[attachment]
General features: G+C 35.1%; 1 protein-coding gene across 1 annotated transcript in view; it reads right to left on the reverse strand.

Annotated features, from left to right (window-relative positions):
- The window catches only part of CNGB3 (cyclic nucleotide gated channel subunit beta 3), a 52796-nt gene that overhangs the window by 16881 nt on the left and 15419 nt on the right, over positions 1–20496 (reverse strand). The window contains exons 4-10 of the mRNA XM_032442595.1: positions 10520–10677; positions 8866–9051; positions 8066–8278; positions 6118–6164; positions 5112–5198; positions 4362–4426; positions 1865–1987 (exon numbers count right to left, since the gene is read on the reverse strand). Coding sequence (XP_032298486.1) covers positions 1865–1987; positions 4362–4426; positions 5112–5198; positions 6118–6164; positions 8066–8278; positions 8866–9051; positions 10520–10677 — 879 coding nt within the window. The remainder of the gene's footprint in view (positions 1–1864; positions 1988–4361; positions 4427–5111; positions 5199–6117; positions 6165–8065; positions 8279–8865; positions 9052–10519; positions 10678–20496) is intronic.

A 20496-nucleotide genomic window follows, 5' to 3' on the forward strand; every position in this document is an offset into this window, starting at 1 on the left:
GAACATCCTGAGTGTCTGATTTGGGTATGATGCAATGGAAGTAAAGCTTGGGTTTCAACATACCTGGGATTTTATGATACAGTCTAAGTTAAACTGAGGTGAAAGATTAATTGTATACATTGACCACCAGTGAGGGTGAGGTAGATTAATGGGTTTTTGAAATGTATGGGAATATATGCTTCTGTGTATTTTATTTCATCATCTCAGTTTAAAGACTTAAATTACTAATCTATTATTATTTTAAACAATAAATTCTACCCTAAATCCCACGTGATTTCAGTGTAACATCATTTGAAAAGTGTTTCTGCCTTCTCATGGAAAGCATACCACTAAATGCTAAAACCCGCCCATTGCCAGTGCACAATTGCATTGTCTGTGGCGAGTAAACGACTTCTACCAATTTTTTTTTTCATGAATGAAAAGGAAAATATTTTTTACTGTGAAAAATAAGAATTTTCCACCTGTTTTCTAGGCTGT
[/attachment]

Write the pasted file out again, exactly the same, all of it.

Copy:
General features: G+C 35.1%; 1 protein-coding gene across 1 annotated transcript in view; it reads right to left on the reverse strand.

Annotated features, from left to right (window-relative positions):
- The window catches only part of CNGB3 (cyclic nucleotide gated channel subunit beta 3), a 52796-nt gene that overhangs the window by 16881 nt on the left and 15419 nt on the right, over positions 1–20496 (reverse strand). The window contains exons 4-10 of the mRNA XM_032442595.1: positions 10520–10677; positions 8866–9051; positions 8066–8278; positions 6118–6164; positions 5112–5198; positions 4362–4426; positions 1865–1987 (exon numbers count right to left, since the gene is read on the reverse strand). Coding sequence (XP_032298486.1) covers positions 1865–1987; positions 4362–4426; positions 5112–5198; positions 6118–6164; positions 8066–8278; positions 8866–9051; positions 10520–10677 — 879 coding nt within the window. The remainder of the gene's footprint in view (positions 1–1864; positions 1988–4361; positions 4427–5111; positions 5199–6117; positions 6165–8065; positions 8279–8865; positions 9052–10519; positions 10678–20496) is intronic.

A 20496-nucleotide genomic window follows, 5' to 3' on the forward strand; every position in this document is an offset into this window, starting at 1 on the left:
GAACATCCTGAGTGTCTGATTTGGGTATGATGCAATGGAAGTAAAGCTTGGGTTTCAACATACCTGGGATTTTATGATACAGTCTAAGTTAAACTGAGGTGAAAGATTAATTGTATACATTGACCACCAGTGAGGGTGAGGTAGATTAATGGGTTTTTGAAATGTATGGGAATATATGCTTCTGTGTATTTTATTTCATCATCTCAGTTTAAAGACTTAAATTACTAATCTATTATTATTTTAAACAATAAATTCTACCCTAAATCCCACGTGATTTCAGTGTAACATCATTTGAAAAGTGTTTCTGCCTTCTCATGGAAAGCATACCACTAAATGCTAAAACCCGCCCATTGCCAGTGCACAATTGCATTGTCTGTGGCGAGTAAACGACTTCTACCAATTTTTTTTTTCATGAATGAAAAGGAAAATATTTTTTACTGTGAAAAATAAGAATTTTCCACCTGTTTTCTAGGCTGT